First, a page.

Cablers: Must-carry will cost taxpayers

McSlarrow sez 'high end' could hit $115 bil

WASHINGTON — The fight over a digital multicast must-carry mandate escalated Wednesday as cablers warned Congress that such a requirement could end up costing U.S. taxpayers more than $115 billion.

Responding to lawmakers’ request for a valuation of costs to cablers should they be forced to make room on their networks for broadcasters’ multicast streams, National Cable and Telecommunications Assn. prexy-CEO Kyle McSlarrow said in a letter Wednesday to Capitol Hill that the “high end” could reach as much as $115.6 billion. Lowest sum was put at $4.2 billion.

“Neither is a small number,” McSlarrow told reporters at a luncheon briefing.

The figures came from Kane Reece Associates, a market valuation firm NCTA retained after Congress asked for an estimate. Under the Tucker Act, private citizens and businesses are entitled to “just compensation” from the U.S. Treasury if a federal order or mandate takes or expropriates their property.

Broadcasters hope to get a multicast must-carry provision included in digital television transition legislation that Congress will probably take up within the next month. Under current regulations, cablers are required to carry only one broadcast analog channel. But digital technology would allow broadcasters to transmit as many as six channels.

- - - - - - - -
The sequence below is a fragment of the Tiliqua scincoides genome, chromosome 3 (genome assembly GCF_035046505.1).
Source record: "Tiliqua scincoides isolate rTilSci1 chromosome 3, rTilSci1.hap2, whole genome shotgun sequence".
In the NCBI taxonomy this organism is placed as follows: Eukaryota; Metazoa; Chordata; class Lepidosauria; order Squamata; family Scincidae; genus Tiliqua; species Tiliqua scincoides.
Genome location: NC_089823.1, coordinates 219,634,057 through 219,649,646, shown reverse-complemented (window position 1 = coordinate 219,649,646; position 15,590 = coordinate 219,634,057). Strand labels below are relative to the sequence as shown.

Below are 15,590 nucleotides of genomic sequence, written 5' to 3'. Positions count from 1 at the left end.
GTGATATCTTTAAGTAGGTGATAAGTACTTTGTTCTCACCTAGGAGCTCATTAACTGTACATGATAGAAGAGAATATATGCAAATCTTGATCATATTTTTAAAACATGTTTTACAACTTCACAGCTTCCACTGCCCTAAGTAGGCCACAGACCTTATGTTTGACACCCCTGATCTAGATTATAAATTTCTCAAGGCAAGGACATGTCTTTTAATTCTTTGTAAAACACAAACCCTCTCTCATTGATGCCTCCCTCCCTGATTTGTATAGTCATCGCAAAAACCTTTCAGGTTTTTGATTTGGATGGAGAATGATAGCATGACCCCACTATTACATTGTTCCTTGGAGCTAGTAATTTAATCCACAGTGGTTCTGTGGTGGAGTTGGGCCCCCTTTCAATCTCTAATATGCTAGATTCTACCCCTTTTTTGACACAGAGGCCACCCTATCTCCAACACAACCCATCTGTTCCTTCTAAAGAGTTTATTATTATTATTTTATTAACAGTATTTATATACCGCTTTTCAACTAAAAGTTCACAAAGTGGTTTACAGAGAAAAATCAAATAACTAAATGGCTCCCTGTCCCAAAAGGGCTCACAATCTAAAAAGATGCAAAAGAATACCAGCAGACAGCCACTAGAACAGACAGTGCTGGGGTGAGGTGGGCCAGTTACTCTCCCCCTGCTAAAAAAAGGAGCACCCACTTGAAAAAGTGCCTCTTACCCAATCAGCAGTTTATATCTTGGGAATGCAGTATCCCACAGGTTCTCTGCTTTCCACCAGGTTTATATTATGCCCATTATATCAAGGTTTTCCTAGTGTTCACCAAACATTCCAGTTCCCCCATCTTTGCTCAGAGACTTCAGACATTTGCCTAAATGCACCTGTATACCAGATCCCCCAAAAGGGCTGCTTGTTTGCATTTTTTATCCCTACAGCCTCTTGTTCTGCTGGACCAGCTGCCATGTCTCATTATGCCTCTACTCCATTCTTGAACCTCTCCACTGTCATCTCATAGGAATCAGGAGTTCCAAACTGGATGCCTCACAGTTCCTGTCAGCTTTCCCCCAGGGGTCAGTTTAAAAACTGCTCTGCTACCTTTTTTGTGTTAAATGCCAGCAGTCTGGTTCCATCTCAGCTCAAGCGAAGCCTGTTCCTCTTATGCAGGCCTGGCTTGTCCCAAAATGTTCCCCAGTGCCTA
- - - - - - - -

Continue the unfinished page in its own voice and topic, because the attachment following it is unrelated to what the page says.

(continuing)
Cablers oppose carrying more than one because, among other reasons cited, carrying all would be unfair to independent programmers and producers who must compete for carriage.

The wide range between the high and low figures resulted from different approaches to calculating the costs. McSlarrow said Kane Reece used four methods in calculating to offer a broad analysis of possibilities. The most conservative approach produced the low of $4.2 billion, while an “opportunity cost approach” produced the high number.

McSlarrow stressed that NCTA has no plans to pursue compensation, saying he hoped that Congress would reject broadcasters’ requests to impose a mandate and thus make compensation unnecessary. He also refused to say whether NCTA would definitely pursue it should Congress decide to impose the mandate.

Still, McSlarrow’s warning to Congress — the second in two days –underscores cablers’ efforts to stop a multicast must-carry mandate. On Tuesday, McSlarrow cautioned Congress that the mandate would be unconstitutional (Daily Variety, Sept. 7).

Meanwhile, the National Assn. of Broadcasters has organized a fly-in of members to lobby lawmakers for the mandate. McSlarrow said NCTA members are calling and sometimes visiting lawmakers to lobby against it.

NAB spokesman Dennis Wharton rejected the claim that a multicast mandate would cost taxpayers $115 billion.

“Only in the Orwellian world of giant cable cartels does more competition equate with higher cost to consumers. We’re optimistic that Congress will reject the call of the cable monopolist and embrace more choice for local television viewers,” Wharton said.

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